Good evening, dear friends 😀
Ah, my wonderful blogger friend, Louise, has shared this recipe on how to make our own wine vinegar at my About page and I thought to set up a new post here so that you can have easy referral to it. I’m very sure you will be delighted to find a way of making your own vinegar. 😉
All credits of this recipe goes to Louise who has a really interesting blog called “Months of Edible Celebrations” – every day of the year, there are some fascinating festivals or themes going on and Louise has certainly put in a lot of research, thought and heart into writing those articles.
Thank you very much, dear Louise, for sharing this recipe with us! I know I will enjoy making the vinegar and thinking about Count Dracula and Transylvania! 😀
READ HERE for Louise’s fascinating post titled “Nibbling my way to Count Dracula’s Castle” for more recipes and information….
With best wishes,
I will be posting a few recipes from the following book in the next day or so, (I haven’t decided which day yet as it is a sort of halloween themed post, Dracula included:) Anyway, the following recipe is one I will be posting. I thought you might appreciate so I am posting it here not to interfere with your regular posts. I tried to email you but it seems I either misplaced your email address or never had it. I am a bit hurried but I wanted to get it off to you before I forget. Hope you like it, Louise…
A Wine Vinegar for Autumn from Transylvanian Cuisine by Paul Kovi
- A bunch of green grapevine tendrils
- 2 ounces raisins or dried, pitted sour cherries or cornel
- 1 ear of young corn
- 2 ounces lentils
- 3 quarts dry white wine
- 1/4 cup honey
- 1 or 2 pieces fresh and ripe fruit (any kind), cleaned and stemmed
1. At the beginning of the summer fill a wide-mouthed glass gallon jar one fourth full with the following ingredients: green grape vine tendrils,raisins (or dried sour cherries or cornel) ear of corn, and lentils. Pour in enough wine to fill jar halfway and stir in half the honey.
2. Cover the top of the jar with cheesecloth and tie it down. The mixture will first ferment then turn cloudy before it eventually clears up.
3. When 2 weeks have elapsed, place the jar in a cool but not too cold spot. Add 1 or 2 pieces of cleaned, stemmed ripe fruit of the season to the jar and let stand.
4. At the beginning of September add enough wine to the jar to fill it. Stir in the remaining 2 tablespoons honey. Place the jar in a sunny spot again for 1 week (be sure the contents do not become too warm), then return it to a cool spot.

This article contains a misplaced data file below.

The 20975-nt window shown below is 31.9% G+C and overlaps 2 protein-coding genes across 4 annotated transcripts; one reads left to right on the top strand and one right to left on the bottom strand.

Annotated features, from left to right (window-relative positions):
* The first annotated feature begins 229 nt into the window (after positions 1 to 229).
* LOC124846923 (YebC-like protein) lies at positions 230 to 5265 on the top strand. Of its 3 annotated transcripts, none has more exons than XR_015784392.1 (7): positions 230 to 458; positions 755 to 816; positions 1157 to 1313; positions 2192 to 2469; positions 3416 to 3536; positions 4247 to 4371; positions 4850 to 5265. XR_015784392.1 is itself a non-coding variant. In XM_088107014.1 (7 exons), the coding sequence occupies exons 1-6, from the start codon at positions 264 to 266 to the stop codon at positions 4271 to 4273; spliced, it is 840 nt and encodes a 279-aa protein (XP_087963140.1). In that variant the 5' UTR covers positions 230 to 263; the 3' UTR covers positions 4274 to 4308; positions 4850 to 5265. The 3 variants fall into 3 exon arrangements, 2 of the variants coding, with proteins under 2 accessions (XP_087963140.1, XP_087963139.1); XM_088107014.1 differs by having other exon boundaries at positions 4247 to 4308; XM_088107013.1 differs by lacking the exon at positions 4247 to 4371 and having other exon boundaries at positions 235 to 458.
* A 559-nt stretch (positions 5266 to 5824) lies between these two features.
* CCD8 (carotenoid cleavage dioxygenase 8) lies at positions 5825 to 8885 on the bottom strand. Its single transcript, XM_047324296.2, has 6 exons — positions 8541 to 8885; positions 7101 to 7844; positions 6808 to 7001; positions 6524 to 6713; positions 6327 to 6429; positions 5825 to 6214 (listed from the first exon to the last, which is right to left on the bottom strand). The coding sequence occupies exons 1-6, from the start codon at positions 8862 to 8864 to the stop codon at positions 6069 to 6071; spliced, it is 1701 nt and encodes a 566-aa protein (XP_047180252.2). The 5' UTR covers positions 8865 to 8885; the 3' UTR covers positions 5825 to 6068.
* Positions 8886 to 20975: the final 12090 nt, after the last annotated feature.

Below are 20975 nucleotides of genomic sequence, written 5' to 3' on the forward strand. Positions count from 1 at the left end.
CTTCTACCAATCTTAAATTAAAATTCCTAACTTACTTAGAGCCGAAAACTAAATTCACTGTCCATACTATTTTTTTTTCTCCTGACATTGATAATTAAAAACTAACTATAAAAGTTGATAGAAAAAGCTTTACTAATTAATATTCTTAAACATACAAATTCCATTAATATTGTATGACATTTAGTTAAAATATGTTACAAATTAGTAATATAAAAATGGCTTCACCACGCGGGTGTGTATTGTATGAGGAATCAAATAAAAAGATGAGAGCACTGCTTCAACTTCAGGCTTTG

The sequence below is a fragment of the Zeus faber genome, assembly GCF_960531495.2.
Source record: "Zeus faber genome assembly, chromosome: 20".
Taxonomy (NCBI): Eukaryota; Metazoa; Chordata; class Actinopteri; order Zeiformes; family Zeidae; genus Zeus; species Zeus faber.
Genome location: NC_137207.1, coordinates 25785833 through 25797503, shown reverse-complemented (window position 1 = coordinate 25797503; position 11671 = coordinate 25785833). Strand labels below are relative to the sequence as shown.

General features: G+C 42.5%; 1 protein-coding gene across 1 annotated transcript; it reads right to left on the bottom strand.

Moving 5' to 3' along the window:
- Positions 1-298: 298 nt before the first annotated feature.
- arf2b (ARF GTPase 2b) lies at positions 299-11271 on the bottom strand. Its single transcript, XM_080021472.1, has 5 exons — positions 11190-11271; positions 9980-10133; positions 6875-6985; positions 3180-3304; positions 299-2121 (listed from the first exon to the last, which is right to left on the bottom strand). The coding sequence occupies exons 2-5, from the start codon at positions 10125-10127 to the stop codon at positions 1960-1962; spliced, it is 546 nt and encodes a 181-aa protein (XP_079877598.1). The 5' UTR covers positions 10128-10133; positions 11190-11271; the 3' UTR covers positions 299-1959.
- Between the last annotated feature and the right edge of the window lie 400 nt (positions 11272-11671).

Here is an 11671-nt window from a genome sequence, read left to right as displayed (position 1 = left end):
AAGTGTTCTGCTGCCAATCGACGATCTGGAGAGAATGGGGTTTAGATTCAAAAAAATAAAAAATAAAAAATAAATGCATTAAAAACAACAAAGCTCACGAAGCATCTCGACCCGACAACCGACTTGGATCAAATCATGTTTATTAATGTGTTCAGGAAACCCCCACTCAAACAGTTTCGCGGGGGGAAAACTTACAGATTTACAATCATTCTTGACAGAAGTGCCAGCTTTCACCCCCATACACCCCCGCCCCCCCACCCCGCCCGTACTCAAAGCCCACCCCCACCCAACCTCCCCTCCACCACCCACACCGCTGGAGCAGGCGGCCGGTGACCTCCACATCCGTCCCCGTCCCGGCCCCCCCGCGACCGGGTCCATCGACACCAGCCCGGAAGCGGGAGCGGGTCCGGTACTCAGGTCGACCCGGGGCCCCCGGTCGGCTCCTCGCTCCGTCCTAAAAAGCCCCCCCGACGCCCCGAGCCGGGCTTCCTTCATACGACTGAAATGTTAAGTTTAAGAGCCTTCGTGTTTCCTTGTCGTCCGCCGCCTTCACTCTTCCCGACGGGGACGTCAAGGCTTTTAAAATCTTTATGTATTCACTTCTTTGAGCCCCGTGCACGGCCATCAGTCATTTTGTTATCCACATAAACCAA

5. Do not move the jar until the first days of October. By this time the vinegar will have a layer of sediment on the bottom, and will be clear on top.
6. Carefully siphon off a bottle (1 quart) of the clear, ready to use vinegar and fill the jar again with the same amount of white wine.
7. If the vinegar is handled carefully (not moved or shaken), it will not spoil. This procedure of draining off the clear vinegar should be repeated again from time to time (taste it occasionally, and siphon it about every 2 to 4 weeks). Be sure to replace the removed amount with fresh wine. It produces a very good vinegar.
Using an existing vinegar base, one can prepare new vinegar from a favorite wine and some fruit (or other sugar-containing plant) in the following manner:
Fill a 2-quart wide-mouthed jar with wine (or with any kind of fruit soaked in wine), Cover the mouth of the jar with cheesecloth and tie it down, then put the jar in an evenly warm place.
The top of the wine will develope a skin after a while; stir it back into the wine by shaking the jar. Continue this process until 1/4 or 1/2 quart gelatinous wine skin forms. Transfer this gelatinous wine to a similar size jar. Fill the jar with some vinegar from the recipe above.
Let stand in cool spot. When the contents settle, slowly siphon off the top for use. Replace the removed amount with fresh wine. Be sure to siphon off new vinegar at least once every 4 weeks. Bottle the vinegar and store it in a cool place.
Note: If the wine develops a skin on top, be sure to skim it off. Wine vinegar prepared in such a manner can be used as a base for flavored vinegars as well.